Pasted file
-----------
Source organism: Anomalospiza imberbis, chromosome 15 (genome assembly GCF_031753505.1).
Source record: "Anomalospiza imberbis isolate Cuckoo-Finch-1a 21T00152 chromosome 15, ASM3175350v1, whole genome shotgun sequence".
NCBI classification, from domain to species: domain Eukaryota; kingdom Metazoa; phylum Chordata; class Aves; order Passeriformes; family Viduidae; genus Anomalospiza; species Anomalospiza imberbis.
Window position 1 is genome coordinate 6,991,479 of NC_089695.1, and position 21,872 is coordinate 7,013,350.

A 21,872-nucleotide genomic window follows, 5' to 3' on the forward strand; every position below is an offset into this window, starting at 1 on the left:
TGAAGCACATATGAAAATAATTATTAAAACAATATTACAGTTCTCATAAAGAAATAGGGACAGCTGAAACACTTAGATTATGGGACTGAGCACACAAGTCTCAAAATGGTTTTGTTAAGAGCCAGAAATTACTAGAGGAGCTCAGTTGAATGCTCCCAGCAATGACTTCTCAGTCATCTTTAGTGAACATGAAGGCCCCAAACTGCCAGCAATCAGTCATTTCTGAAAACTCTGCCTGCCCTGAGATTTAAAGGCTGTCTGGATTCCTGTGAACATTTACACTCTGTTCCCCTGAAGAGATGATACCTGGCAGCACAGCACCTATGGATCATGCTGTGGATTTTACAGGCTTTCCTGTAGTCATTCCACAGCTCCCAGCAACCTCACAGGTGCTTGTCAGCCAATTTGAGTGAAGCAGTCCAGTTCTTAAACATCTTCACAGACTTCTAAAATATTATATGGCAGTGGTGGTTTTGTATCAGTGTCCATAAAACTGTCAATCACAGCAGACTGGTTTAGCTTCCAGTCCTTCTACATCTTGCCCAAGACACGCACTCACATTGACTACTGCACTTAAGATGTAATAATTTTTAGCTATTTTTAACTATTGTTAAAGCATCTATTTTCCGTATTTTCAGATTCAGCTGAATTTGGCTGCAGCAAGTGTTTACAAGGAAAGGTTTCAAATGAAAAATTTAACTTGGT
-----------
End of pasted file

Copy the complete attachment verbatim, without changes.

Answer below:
Source organism: Anomalospiza imberbis, chromosome 15 (genome assembly GCF_031753505.1).
Source record: "Anomalospiza imberbis isolate Cuckoo-Finch-1a 21T00152 chromosome 15, ASM3175350v1, whole genome shotgun sequence".
NCBI classification, from domain to species: domain Eukaryota; kingdom Metazoa; phylum Chordata; class Aves; order Passeriformes; family Viduidae; genus Anomalospiza; species Anomalospiza imberbis.
Window position 1 is genome coordinate 6,991,479 of NC_089695.1, and position 21,872 is coordinate 7,013,350.

A 21,872-nucleotide genomic window follows, 5' to 3' on the forward strand; every position below is an offset into this window, starting at 1 on the left:
TGAAGCACATATGAAAATAATTATTAAAACAATATTACAGTTCTCATAAAGAAATAGGGACAGCTGAAACACTTAGATTATGGGACTGAGCACACAAGTCTCAAAATGGTTTTGTTAAGAGCCAGAAATTACTAGAGGAGCTCAGTTGAATGCTCCCAGCAATGACTTCTCAGTCATCTTTAGTGAACATGAAGGCCCCAAACTGCCAGCAATCAGTCATTTCTGAAAACTCTGCCTGCCCTGAGATTTAAAGGCTGTCTGGATTCCTGTGAACATTTACACTCTGTTCCCCTGAAGAGATGATACCTGGCAGCACAGCACCTATGGATCATGCTGTGGATTTTACAGGCTTTCCTGTAGTCATTCCACAGCTCCCAGCAACCTCACAGGTGCTTGTCAGCCAATTTGAGTGAAGCAGTCCAGTTCTTAAACATCTTCACAGACTTCTAAAATATTATATGGCAGTGGTGGTTTTGTATCAGTGTCCATAAAACTGTCAATCACAGCAGACTGGTTTAGCTTCCAGTCCTTCTACATCTTGCCCAAGACACGCACTCACATTGACTACTGCACTTAAGATGTAATAATTTTTAGCTATTTTTAACTATTGTTAAAGCATCTATTTTCCGTATTTTCAGATTCAGCTGAATTTGGCTGCAGCAAGTGTTTACAAGGAAAGGTTTCAAATGAAAAATTTAACTTGGT